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Julie Malenfant Lepage


Ph.D. student

Department of Civil Engineering and Water Engineering, Université Laval

Adrien-Pouliot Building
1065 avenue de la Médecine
Université Laval
Quebec, Canada
G1V 0A6

418.656.2131 extension 4876




Research project

Development of a methodology for the design of low-impact drainage systems along transportation infrastructure in permafrost environments

One of the main causes of embankment degradation in northern Canada is the heat transferred by surface runoff and groundwater under the transportation infrastructures. Observations of events causing the rapid degradation of northern infrastructure (i.e. airstrips, roads and building foundations) suggest that liquid water transport and its effects have been significantly underestimated in recent years in permafrost science and engineering (ADAPT, 2012). These problems are likely to reduce structural and functional capacity of the road and even lead to embankment failure in some cases. It is therefore important to study and understand the influence of water on transportation infrastructures and to develop new engineering practices relating to water management.

This research project intends to develop practical methods to calculate the quantity of heat transferred through convective surface and sub-surface water flows in the design of a drainage system. In particular, a method to assess the maximum quantity of water that can be concentrated in one channel (i.e. culvert) in order to control heat transfer to permafrost and erosion of soils will be developed. The approach will lead to the optimal number of crossings (culvert) to consider for a given structure, the thermal design of these crossings as well as the need and the design of an appropriate flow diffusion system downstream from the structure.

In order to do this, the objectives to achieve are the following: 1) Improve the knowledge of surface water and groundwater flow and its influence on the performance of pavements built on a sensitive permafrost; 2) Develop new strategies for construction and maintenance to mitigate the problems of permafrost degradation resulting from water flow; 3) Develop a geophysical method that will enable the detection of groundwater flow under the road networks and; 4) Conduct a feasibility study and cost-benefit analysis of new techniques developed.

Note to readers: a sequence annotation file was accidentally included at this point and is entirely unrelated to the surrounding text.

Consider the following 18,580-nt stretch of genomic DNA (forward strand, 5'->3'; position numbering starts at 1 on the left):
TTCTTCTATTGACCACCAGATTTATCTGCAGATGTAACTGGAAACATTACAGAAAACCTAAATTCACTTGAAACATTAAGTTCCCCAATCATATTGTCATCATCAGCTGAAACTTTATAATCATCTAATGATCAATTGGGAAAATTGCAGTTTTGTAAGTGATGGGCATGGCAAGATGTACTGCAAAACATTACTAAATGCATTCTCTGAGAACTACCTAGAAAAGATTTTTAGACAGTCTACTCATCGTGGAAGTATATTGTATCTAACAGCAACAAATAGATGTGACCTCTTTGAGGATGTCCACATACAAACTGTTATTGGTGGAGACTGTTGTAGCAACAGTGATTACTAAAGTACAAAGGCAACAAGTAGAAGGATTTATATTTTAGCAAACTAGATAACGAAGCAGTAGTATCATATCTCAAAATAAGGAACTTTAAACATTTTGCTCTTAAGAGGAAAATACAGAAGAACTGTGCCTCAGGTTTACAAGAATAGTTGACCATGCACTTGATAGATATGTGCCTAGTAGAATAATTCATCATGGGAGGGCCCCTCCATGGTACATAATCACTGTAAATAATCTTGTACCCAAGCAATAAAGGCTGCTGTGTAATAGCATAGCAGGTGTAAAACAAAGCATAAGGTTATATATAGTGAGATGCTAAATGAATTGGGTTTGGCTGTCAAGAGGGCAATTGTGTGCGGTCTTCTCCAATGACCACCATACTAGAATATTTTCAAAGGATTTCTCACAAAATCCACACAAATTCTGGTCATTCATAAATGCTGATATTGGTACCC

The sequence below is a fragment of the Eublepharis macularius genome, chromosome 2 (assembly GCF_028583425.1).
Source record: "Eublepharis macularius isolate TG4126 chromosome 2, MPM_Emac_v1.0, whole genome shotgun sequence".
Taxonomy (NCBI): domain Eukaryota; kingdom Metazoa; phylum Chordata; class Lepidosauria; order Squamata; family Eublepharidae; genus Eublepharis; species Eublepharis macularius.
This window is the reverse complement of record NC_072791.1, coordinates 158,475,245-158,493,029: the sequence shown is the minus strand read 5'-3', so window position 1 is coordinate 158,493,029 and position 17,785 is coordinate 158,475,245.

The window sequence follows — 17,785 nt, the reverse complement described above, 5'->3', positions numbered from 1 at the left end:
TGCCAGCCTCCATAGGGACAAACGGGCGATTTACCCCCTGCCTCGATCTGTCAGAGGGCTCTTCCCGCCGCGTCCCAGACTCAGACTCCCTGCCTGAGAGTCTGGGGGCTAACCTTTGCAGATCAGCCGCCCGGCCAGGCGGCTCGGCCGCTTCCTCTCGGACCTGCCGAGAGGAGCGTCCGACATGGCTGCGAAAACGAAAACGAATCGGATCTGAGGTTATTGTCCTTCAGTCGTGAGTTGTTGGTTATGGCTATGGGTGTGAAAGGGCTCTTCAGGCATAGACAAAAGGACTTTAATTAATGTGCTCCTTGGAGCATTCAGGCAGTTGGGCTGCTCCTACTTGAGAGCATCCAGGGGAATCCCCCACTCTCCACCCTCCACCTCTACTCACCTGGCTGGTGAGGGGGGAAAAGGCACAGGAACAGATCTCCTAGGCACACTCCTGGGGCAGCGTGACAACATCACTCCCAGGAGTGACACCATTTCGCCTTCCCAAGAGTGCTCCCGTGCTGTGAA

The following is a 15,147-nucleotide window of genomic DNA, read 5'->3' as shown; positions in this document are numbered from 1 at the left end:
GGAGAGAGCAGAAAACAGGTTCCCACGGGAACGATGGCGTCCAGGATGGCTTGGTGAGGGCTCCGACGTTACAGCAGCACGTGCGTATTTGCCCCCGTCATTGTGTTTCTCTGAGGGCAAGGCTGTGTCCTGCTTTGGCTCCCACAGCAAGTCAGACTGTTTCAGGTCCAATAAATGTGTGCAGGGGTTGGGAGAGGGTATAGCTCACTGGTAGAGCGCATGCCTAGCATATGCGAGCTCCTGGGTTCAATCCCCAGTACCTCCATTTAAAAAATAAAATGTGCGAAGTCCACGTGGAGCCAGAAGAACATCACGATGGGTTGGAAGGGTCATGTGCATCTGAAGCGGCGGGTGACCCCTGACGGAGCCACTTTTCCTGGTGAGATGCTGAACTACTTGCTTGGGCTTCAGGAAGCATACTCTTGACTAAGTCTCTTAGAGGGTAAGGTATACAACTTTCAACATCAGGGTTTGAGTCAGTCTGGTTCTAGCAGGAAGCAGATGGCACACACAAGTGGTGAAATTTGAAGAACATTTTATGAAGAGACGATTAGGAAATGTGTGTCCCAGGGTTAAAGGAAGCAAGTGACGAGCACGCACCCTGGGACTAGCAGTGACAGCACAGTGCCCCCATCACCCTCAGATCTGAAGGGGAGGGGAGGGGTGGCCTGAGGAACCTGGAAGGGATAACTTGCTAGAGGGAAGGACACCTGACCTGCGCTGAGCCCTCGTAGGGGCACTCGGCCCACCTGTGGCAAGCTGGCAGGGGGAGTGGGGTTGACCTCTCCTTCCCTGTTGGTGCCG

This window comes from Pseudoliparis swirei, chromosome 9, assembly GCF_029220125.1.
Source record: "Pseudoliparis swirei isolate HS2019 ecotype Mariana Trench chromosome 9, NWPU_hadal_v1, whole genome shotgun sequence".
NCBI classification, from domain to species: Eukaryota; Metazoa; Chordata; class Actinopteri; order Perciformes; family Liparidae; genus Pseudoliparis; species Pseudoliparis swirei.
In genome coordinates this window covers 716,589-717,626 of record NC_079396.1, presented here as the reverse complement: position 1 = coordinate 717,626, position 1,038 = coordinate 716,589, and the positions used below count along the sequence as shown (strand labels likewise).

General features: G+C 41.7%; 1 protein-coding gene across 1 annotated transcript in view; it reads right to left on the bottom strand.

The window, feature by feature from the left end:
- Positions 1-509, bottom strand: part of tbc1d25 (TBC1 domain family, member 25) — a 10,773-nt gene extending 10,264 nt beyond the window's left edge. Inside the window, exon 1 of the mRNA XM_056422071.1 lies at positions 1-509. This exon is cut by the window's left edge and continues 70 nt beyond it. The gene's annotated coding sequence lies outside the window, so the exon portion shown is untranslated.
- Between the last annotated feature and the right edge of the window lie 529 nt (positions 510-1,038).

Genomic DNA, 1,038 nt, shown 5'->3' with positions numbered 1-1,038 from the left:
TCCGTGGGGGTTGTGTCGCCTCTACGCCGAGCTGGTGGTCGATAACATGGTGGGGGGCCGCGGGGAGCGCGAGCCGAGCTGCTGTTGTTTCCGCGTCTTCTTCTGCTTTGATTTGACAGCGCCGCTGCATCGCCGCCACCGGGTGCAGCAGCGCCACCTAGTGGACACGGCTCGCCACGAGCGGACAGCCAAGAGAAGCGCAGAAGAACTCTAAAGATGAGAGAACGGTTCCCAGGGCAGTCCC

The project also involves soil temperature profile logging as a function of water flow, heat flux measurements, thermal modelling and small scale laboratory testing. Field work will be done at several sites: along the access road in Salluit, along the access road in Ilulissat in Greenland and along the Alaska Highway in the Yukon close to the community of Beaver Creek.


Scientific communications

Fritz, M., Deshpande, B., Bouchard, F., Högström, E., Malenfant Lepage, J., Morgenstern, A., Nieuwendam, A., Oliva, M., Paquette, M., Rudy, A.C.A., Siewert, M.B., Sjöberg, Y., Weege, S., 2015. Brief Communication: Future avenues for permafrost science from the perspective of early career researchers. The Cryosphere, 9: 1715–1720. DOI: 10.5194/tc-9-1715-2015.

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